More than 2,400 family members, friends and fellow officers gathered at the Smith Center for Performing Arts to pay their final respects for fallen officer Alyn Beck.
Beck's brother Joseph Beck read parts of the oath Beck took when becoming a Metro police officer. He read, "I will never betray my badge, my integrity, my character or the public trust."
It was this oath of honor Beck said his brother lived by. He said the fallen hero had a soft kind heart, was disciplined and uncompromising, and had compassion for those he served.
Beck said, "Alyn was true to the cause of creating a better, safer, more secure life for everyone, he never wavered."
The 41-year-old husband and father of three is described by sister Elizabeth Krmpotich as having the body of a fine tuned athlete and the mind of an engineer. She said he was happy serving people, but happiest serving his family.
Krmpotich said, "Countless souls have benefited from the dedicated service of Alyn, he was known to be a tireless doer of good customarily forgetting his own comforts."
Beck was a devout member of the Church of Jesus Christ of Latter-day Saints and loved teaching the youth. A letter written by Beck's 11-year-old daughter on the day of his death was read at the service.
Elder Terry Wade from the area of the seventy for the church read, "I wish that I could have said goodbye to you, I will always be thinking of you, I'll see you in heaven. I think this is just one of those trials for our family to get stronger."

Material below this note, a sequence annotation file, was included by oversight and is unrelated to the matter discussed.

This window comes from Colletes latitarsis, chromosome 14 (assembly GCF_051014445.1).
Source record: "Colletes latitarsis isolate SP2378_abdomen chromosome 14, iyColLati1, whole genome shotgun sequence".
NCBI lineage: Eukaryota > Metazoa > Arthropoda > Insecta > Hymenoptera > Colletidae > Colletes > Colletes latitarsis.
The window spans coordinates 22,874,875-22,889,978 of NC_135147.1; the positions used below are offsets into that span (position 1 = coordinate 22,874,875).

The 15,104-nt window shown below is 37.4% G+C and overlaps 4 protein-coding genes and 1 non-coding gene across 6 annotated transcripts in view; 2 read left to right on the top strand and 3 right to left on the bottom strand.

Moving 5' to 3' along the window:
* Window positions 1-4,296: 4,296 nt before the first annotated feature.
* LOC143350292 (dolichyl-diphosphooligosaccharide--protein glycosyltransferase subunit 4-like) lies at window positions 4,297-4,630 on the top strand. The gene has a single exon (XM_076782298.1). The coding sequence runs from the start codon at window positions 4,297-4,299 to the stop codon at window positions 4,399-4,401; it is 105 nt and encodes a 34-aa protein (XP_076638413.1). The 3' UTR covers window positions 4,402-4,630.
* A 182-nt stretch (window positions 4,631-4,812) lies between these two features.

During his career Beck had countless accomplishments, his sister said the biggest was being hand selected to help start the Multi Assault Counter Terrorism Action Capabilities unit which is now taught and used throughout Nevada.
Krmpotich said, "Ironically and fittingly, it was his training that allowed responding officers on June 8, to neutralize the suspects in Wal-Mart as quickly as they did, likely saving many more lives."
Sergeant Jimmy Oaks worked closely with Beck and fellow fallen officer Igor Soldo. He said, "I can not grasp the reality that my boys are not coming home, I have a tremendous hole in my heart and a void in my roster that I'll never get back."
Oaks said before his untimely death Beck was in the process of testing for Sergeant, and although he will never get the chance to get the official title he said the legacy he now leaves behind is something every officer can aspire to.
Oaks said, "Whether he holds the title or not, in my eyes he was a sergeant, he was my right hand man and he did a lot of things for me, so with that said, rest in peace Sergeant Beck, I love you man."
With heavy heart, loved ones looked on to Beck's flag draped casket, bowing their heads with sorrow, Sheriff Doug Gillespie gave comfort in saying an officer who does their duty, never dies in vain.
Gillespie said, "We will be there to make sure his place in history is secure, and Alyn Beck is never forgotten."
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